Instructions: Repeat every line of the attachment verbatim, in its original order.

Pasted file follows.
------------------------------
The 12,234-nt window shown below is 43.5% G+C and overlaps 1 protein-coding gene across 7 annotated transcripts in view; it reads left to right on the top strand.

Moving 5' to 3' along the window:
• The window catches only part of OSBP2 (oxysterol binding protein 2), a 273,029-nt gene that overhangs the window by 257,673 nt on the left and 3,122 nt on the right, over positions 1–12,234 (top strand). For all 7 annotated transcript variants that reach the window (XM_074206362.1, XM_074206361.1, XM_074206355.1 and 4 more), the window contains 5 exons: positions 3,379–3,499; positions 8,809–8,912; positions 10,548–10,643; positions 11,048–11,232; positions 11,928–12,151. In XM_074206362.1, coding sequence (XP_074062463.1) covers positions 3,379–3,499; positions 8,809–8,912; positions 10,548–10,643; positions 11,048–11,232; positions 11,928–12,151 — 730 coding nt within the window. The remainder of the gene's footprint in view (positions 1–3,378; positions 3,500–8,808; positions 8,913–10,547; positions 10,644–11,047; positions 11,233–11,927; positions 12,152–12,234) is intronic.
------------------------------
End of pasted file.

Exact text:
The 12,234-nt window shown below is 43.5% G+C and overlaps 1 protein-coding gene across 7 annotated transcripts in view; it reads left to right on the top strand.

Moving 5' to 3' along the window:
• The window catches only part of OSBP2 (oxysterol binding protein 2), a 273,029-nt gene that overhangs the window by 257,673 nt on the left and 3,122 nt on the right, over positions 1–12,234 (top strand). For all 7 annotated transcript variants that reach the window (XM_074206362.1, XM_074206361.1, XM_074206355.1 and 4 more), the window contains 5 exons: positions 3,379–3,499; positions 8,809–8,912; positions 10,548–10,643; positions 11,048–11,232; positions 11,928–12,151. In XM_074206362.1, coding sequence (XP_074062463.1) covers positions 3,379–3,499; positions 8,809–8,912; positions 10,548–10,643; positions 11,048–11,232; positions 11,928–12,151 — 730 coding nt within the window. The remainder of the gene's footprint in view (positions 1–3,378; positions 3,500–8,808; positions 8,913–10,547; positions 10,644–11,047; positions 11,233–11,927; positions 12,152–12,234) is intronic.